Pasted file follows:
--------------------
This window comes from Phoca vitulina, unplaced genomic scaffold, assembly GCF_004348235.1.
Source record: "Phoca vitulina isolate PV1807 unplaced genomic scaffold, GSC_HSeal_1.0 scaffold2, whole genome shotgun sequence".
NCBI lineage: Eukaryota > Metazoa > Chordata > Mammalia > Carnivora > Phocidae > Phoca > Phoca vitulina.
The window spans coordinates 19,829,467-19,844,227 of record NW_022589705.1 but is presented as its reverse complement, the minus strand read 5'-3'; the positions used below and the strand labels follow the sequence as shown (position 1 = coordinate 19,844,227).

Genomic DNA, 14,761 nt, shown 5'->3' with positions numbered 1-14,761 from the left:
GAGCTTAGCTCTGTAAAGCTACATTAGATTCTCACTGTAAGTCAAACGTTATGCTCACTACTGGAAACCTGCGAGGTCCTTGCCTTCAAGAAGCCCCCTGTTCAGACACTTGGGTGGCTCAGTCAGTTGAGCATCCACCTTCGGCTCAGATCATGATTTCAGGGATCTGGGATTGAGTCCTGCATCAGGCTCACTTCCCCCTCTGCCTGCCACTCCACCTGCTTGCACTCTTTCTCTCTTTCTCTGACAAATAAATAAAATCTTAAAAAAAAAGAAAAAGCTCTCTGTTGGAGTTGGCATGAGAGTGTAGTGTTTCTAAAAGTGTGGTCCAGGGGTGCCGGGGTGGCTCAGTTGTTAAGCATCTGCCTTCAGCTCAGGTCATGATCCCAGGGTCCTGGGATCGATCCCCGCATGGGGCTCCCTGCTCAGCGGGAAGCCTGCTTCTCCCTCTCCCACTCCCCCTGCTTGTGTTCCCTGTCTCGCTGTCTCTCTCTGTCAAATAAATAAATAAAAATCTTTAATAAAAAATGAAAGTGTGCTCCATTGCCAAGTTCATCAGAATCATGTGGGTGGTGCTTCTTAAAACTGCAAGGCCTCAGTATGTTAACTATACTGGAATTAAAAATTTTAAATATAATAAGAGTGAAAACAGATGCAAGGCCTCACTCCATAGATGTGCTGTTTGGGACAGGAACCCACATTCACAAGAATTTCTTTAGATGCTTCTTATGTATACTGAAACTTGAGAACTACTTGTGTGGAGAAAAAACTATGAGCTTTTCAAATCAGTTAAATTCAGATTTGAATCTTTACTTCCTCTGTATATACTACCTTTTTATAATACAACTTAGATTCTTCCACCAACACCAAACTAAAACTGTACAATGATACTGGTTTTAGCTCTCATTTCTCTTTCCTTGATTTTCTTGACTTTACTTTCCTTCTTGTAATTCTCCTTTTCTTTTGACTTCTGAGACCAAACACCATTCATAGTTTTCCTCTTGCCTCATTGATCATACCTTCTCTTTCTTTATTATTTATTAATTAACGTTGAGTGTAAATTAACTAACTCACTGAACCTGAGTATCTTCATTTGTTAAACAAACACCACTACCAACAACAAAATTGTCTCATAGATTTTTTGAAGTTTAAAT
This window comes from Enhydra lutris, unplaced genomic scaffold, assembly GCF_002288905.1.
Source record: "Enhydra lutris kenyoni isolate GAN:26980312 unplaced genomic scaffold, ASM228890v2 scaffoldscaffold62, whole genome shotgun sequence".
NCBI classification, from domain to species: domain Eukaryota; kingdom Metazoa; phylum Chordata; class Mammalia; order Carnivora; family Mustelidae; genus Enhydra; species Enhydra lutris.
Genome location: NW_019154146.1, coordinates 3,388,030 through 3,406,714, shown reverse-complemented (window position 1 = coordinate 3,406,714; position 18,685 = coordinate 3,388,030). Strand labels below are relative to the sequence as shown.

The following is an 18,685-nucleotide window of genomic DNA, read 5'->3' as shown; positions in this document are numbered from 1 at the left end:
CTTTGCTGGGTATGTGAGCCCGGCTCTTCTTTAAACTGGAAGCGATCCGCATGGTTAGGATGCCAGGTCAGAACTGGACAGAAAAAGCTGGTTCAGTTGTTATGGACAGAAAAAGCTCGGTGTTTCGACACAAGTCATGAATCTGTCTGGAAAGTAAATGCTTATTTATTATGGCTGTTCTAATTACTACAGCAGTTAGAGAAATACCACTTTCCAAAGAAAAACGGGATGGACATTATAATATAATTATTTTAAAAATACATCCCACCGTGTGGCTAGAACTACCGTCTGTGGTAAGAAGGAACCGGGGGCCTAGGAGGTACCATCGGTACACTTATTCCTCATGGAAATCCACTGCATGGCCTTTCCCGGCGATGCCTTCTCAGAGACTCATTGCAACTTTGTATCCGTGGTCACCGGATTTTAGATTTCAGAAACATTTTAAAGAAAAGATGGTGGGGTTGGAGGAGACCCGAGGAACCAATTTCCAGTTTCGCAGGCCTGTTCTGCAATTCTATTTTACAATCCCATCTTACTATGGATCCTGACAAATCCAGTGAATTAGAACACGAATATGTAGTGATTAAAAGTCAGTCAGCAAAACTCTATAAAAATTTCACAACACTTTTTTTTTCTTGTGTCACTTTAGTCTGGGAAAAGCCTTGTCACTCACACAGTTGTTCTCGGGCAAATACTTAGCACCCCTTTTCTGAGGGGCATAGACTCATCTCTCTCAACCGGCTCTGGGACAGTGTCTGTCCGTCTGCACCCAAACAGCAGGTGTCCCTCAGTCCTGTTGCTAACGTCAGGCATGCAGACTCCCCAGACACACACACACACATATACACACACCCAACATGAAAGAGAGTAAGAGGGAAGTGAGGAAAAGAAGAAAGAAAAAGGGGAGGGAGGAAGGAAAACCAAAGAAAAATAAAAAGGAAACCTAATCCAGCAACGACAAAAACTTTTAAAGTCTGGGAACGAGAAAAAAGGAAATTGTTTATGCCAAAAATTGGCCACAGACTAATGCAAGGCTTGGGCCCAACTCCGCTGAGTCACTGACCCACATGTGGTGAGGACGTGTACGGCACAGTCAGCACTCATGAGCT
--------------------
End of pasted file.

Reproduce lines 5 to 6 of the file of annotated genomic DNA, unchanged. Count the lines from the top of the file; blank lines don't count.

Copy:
Genomic DNA, 14,761 nt, shown 5'->3' with positions numbered 1-14,761 from the left:
GAGCTTAGCTCTGTAAAGCTACATTAGATTCTCACTGTAAGTCAAACGTTATGCTCACTACTGGAAACCTGCGAGGTCCTTGCCTTCAAGAAGCCCCCTGTTCAGACACTTGGGTGGCTCAGTCAGTTGAGCATCCACCTTCGGCTCAGATCATGATTTCAGGGATCTGGGATTGAGTCCTGCATCAGGCTCACTTCCCCCTCTGCCTGCCACTCCACCTGCTTGCACTCTTTCTCTCTTTCTCTGACAAATAAATAAAATCTTAAAAAAAAAGAAAAAGCTCTCTGTTGGAGTTGGCATGAGAGTGTAGTGTTTCTAAAAGTGTGGTCCAGGGGTGCCGGGGTGGCTCAGTTGTTAAGCATCTGCCTTCAGCTCAGGTCATGATCCCAGGGTCCTGGGATCGATCCCCGCATGGGGCTCCCTGCTCAGCGGGAAGCCTGCTTCTCCCTCTCCCACTCCCCCTGCTTGTGTTCCCTGTCTCGCTGTCTCTCTCTGTCAAATAAATAAATAAAAATCTTTAATAAAAAATGAAAGTGTGCTCCATTGCCAAGTTCATCAGAATCATGTGGGTGGTGCTTCTTAAAACTGCAAGGCCTCAGTATGTTAACTATACTGGAATTAAAAATTTTAAATATAATAAGAGTGAAAACAGATGCAAGGCCTCACTCCATAGATGTGCTGTTTGGGACAGGAACCCACATTCACAAGAATTTCTTTAGATGCTTCTTATGTATACTGAAACTTGAGAACTACTTGTGTGGAGAAAAAACTATGAGCTTTTCAAATCAGTTAAATTCAGATTTGAATCTTTACTTCCTCTGTATATACTACCTTTTTATAATACAACTTAGATTCTTCCACCAACACCAAACTAAAACTGTACAATGATACTGGTTTTAGCTCTCATTTCTCTTTCCTTGATTTTCTTGACTTTACTTTCCTTCTTGTAATTCTCCTTTTCTTTTGACTTCTGAGACCAAACACCATTCATAGTTTTCCTCTTGCCTCATTGATCATACCTTCTCTTTCTTTATTATTTATTAATTAACGTTGAGTGTAAATTAACTAACTCACTGAACCTGAGTATCTTCATTTGTTAAACAAACACCACTACCAACAACAAAATTGTCTCATAGATTTTTTGAAGTTTAAAT